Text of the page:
A pair of threats -- one scrawled on a bathroom wall, the other phoned in -- meant Linton-Stockton Schools spent several days under heightened security this fall.
This was voted a tie for the No. 8 story of the year.
First, a threat discovered in a high school bathroom in October suggested an incident might occur Tuesday, Oct. 19, the same day report cards were sent home.
Linton police increased their presence throughout the week and classes remained on lockdown.
Students were escorted when they were required to leave classes outside the times for normal class changes.
The measures taken were in addition to normal security precautions presently in place, Superintendent Nick Karazsia said.
"The doors are always locked. From the first day of school you have to ring a buzzer to get in the high school and junior high," while in the elementary, visitors must pass through the school offices to enter the building.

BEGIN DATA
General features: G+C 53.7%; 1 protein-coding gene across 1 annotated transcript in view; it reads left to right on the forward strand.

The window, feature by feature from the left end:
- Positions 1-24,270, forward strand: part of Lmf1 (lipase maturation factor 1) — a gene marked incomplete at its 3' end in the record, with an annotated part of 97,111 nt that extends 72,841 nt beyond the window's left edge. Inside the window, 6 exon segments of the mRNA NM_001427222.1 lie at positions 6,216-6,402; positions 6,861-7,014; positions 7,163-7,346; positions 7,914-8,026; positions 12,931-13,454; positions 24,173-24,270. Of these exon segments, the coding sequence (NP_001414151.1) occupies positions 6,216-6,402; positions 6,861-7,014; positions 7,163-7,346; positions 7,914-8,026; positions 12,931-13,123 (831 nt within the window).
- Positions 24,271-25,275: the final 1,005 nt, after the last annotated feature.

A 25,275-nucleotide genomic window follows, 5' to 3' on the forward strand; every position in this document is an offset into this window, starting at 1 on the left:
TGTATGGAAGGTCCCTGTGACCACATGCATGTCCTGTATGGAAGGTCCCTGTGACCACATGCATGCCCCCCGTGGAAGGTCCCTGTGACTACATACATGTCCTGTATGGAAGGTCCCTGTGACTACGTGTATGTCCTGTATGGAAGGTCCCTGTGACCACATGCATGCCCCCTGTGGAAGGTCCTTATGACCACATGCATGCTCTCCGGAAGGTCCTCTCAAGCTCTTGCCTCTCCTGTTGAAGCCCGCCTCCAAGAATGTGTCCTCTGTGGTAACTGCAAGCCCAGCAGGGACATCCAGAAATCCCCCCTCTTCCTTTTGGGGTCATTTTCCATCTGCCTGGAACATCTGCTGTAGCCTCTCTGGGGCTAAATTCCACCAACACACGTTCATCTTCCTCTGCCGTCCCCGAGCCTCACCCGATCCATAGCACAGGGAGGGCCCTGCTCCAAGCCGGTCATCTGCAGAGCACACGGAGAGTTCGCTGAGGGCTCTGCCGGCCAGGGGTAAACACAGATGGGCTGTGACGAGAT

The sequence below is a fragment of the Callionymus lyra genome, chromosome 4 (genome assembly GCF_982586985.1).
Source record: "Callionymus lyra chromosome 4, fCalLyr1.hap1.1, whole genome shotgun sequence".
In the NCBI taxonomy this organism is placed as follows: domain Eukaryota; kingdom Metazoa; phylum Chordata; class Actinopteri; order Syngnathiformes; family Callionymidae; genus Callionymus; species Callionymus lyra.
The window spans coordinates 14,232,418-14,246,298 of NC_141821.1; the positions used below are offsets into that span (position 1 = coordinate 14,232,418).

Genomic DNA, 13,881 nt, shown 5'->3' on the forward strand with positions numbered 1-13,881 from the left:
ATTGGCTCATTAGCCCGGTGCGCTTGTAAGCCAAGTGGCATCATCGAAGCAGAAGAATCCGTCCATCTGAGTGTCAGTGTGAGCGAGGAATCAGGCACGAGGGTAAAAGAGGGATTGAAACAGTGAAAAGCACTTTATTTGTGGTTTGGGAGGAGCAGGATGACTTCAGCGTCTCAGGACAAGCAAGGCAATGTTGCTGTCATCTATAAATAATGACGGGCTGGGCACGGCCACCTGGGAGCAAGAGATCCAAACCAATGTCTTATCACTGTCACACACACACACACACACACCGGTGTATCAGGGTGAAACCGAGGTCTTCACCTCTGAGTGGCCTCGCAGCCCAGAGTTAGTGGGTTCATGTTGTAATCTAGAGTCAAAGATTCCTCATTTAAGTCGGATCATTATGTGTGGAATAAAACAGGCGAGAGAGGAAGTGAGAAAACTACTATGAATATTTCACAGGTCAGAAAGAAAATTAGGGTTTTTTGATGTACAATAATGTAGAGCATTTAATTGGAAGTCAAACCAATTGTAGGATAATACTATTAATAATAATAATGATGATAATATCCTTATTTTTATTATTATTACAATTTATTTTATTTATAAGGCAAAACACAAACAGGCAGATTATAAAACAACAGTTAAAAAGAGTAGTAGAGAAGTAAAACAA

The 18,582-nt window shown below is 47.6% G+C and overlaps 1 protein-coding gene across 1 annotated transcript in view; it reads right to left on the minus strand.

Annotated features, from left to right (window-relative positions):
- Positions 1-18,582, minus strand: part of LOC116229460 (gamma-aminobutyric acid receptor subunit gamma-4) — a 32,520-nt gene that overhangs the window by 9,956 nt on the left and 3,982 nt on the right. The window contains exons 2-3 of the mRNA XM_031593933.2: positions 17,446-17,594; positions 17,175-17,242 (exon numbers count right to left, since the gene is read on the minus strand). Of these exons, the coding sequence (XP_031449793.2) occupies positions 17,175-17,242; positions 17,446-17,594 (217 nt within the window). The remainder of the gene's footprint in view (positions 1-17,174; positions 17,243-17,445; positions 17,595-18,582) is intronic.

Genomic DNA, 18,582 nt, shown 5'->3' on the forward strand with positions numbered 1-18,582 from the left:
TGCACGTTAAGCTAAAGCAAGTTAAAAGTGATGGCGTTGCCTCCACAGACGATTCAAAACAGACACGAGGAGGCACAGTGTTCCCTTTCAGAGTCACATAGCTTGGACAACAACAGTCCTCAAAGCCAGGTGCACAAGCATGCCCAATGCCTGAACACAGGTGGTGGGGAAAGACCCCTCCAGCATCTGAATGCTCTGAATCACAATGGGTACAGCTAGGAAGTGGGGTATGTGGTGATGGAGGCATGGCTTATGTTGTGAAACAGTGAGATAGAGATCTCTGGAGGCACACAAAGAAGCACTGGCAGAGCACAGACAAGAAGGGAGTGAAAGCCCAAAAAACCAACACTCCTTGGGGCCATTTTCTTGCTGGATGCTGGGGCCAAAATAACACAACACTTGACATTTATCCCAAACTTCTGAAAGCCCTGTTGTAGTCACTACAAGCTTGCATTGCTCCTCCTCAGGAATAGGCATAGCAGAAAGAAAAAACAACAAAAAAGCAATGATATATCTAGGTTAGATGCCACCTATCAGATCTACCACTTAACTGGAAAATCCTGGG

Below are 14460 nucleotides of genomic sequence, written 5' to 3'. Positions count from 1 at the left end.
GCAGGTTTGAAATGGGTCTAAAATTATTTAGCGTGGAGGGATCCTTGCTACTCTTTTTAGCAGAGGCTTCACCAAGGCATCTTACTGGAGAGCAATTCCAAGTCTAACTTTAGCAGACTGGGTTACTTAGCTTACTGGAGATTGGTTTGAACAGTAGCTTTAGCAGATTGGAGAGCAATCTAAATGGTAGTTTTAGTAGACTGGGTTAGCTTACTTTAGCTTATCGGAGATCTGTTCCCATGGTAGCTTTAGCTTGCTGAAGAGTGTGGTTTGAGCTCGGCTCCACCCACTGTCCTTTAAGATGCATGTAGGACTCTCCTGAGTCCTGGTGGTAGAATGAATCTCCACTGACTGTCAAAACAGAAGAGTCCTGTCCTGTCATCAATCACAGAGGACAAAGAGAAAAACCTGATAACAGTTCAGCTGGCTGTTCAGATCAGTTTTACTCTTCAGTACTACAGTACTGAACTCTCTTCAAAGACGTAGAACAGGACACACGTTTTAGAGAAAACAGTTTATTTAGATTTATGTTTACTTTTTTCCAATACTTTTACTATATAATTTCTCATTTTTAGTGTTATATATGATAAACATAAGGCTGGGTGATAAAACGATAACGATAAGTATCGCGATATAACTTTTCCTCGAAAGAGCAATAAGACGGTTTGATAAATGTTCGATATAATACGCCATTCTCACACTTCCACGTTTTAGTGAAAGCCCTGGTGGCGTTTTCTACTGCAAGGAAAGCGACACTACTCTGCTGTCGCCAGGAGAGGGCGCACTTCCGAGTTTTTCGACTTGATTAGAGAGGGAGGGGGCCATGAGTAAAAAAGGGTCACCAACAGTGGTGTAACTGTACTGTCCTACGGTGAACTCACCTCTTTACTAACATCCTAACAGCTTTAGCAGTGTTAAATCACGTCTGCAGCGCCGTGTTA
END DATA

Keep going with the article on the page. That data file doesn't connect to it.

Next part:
Next, a phoned-in bomb threat Nov. 7 meant students spent their entire day locked into second-period classes as Linton police and K-9 teams from Crane Naval Surface Warfare Center (NSWC) swept the campus.
The K-9 team returned for a second sweep later that same week.
No bombs were discovered, and no arrests have been made in either incident. However, those responsible could face felony charges of false reporting.
Karazsia has said he favors prosecuting those responsible, adding students have also been offended their days were disrupted.
"They don't like it when this happens at all," he said. "Our students want that freedom. When someone does something like this, it's not fun and games."
Karazsia and Linton Police Chief Troy Jerrell gave few details on the context of either threat, suggesting to do so might compromise the investigation.
Linton-Stockton High School Principal Nathan Moore and Karl Jacobshagen of the Linton Police Department headed up the investigation, which has been termed ongoing by school officials.